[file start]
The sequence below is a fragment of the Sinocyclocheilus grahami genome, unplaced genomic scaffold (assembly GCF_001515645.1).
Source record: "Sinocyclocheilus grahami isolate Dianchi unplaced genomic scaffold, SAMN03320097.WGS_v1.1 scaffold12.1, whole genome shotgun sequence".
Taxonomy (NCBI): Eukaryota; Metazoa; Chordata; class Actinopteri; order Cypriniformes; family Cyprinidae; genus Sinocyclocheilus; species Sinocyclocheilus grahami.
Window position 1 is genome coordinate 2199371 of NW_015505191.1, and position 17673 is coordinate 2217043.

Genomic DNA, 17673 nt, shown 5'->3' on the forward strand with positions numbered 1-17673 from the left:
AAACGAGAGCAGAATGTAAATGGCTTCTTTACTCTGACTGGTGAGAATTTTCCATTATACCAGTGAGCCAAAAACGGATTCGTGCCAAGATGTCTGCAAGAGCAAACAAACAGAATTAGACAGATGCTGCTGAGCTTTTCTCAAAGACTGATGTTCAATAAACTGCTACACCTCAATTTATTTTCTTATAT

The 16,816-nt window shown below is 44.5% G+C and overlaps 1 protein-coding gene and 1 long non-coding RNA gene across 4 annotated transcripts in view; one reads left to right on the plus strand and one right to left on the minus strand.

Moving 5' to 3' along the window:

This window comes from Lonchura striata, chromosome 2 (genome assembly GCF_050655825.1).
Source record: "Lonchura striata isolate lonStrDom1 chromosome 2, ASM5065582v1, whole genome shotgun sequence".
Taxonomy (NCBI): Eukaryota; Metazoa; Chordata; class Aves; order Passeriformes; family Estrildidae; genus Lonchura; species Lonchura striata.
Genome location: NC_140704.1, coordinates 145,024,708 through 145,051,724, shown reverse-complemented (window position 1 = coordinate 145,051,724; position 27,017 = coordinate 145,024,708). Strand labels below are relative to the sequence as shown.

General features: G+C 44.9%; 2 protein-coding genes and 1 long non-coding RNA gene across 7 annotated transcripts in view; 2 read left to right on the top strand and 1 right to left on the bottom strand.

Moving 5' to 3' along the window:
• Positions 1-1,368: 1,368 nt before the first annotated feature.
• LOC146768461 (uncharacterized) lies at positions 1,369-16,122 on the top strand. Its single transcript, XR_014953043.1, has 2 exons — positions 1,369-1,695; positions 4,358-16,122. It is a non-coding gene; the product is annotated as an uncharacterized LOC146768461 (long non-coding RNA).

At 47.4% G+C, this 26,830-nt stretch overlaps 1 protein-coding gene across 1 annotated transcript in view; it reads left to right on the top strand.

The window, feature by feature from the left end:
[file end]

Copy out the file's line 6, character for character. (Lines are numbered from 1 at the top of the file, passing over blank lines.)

AAACGAGAGCAGAATGTAAATGGCTTCTTTACTCTGACTGGTGAGAATTTTCCATTATACCAGTGAGCCAAAAACGGATTCGTGCCAAGATGTCTGCAAGAGCAAACAAACAGAATTAGACAGATGCTGCTGAGCTTTTCTCAAAGACTGATGTTCAATAAACTGCTACACCTCAATTTATTTTCTTATAT